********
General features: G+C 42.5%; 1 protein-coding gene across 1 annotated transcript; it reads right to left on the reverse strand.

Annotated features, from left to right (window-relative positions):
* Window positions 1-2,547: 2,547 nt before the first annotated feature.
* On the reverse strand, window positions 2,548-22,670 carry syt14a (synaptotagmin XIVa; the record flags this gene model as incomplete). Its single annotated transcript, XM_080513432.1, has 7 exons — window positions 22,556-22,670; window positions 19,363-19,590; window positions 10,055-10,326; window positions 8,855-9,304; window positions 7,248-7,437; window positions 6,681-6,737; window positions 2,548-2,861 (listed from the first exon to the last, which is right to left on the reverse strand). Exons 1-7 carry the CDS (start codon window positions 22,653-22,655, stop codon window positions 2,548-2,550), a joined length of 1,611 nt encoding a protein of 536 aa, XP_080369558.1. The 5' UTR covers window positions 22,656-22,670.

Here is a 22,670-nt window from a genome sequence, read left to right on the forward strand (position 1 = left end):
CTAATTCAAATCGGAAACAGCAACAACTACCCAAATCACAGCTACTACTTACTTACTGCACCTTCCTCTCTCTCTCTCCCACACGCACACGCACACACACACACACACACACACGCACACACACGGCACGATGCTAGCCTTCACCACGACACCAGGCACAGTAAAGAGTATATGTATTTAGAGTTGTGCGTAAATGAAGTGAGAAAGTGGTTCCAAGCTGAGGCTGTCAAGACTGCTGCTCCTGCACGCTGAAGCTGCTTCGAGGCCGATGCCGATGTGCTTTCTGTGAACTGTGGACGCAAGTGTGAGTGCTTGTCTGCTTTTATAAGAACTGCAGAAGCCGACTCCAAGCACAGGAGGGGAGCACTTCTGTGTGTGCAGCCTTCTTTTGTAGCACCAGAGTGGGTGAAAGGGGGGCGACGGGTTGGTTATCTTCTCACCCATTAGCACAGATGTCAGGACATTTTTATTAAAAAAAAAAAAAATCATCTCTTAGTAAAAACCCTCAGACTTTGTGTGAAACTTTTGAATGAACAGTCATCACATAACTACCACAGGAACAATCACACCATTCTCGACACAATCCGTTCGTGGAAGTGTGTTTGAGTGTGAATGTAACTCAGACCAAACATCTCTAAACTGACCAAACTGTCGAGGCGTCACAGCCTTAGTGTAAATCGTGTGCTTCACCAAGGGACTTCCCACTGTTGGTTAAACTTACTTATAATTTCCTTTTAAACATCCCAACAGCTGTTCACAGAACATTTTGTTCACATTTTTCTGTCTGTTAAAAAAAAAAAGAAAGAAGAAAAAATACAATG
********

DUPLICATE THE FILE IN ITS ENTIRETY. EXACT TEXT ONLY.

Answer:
General features: G+C 42.5%; 1 protein-coding gene across 1 annotated transcript; it reads right to left on the reverse strand.

Annotated features, from left to right (window-relative positions):
* Window positions 1-2,547: 2,547 nt before the first annotated feature.
* On the reverse strand, window positions 2,548-22,670 carry syt14a (synaptotagmin XIVa; the record flags this gene model as incomplete). Its single annotated transcript, XM_080513432.1, has 7 exons — window positions 22,556-22,670; window positions 19,363-19,590; window positions 10,055-10,326; window positions 8,855-9,304; window positions 7,248-7,437; window positions 6,681-6,737; window positions 2,548-2,861 (listed from the first exon to the last, which is right to left on the reverse strand). Exons 1-7 carry the CDS (start codon window positions 22,653-22,655, stop codon window positions 2,548-2,550), a joined length of 1,611 nt encoding a protein of 536 aa, XP_080369558.1. The 5' UTR covers window positions 22,656-22,670.

Here is a 22,670-nt window from a genome sequence, read left to right on the forward strand (position 1 = left end):
CTAATTCAAATCGGAAACAGCAACAACTACCCAAATCACAGCTACTACTTACTTACTGCACCTTCCTCTCTCTCTCTCCCACACGCACACGCACACACACACACACACACACACGCACACACACGGCACGATGCTAGCCTTCACCACGACACCAGGCACAGTAAAGAGTATATGTATTTAGAGTTGTGCGTAAATGAAGTGAGAAAGTGGTTCCAAGCTGAGGCTGTCAAGACTGCTGCTCCTGCACGCTGAAGCTGCTTCGAGGCCGATGCCGATGTGCTTTCTGTGAACTGTGGACGCAAGTGTGAGTGCTTGTCTGCTTTTATAAGAACTGCAGAAGCCGACTCCAAGCACAGGAGGGGAGCACTTCTGTGTGTGCAGCCTTCTTTTGTAGCACCAGAGTGGGTGAAAGGGGGGCGACGGGTTGGTTATCTTCTCACCCATTAGCACAGATGTCAGGACATTTTTATTAAAAAAAAAAAAAATCATCTCTTAGTAAAAACCCTCAGACTTTGTGTGAAACTTTTGAATGAACAGTCATCACATAACTACCACAGGAACAATCACACCATTCTCGACACAATCCGTTCGTGGAAGTGTGTTTGAGTGTGAATGTAACTCAGACCAAACATCTCTAAACTGACCAAACTGTCGAGGCGTCACAGCCTTAGTGTAAATCGTGTGCTTCACCAAGGGACTTCCCACTGTTGGTTAAACTTACTTATAATTTCCTTTTAAACATCCCAACAGCTGTTCACAGAACATTTTGTTCACATTTTTCTGTCTGTTAAAAAAAAAAAGAAAGAAGAAAAAATACAATG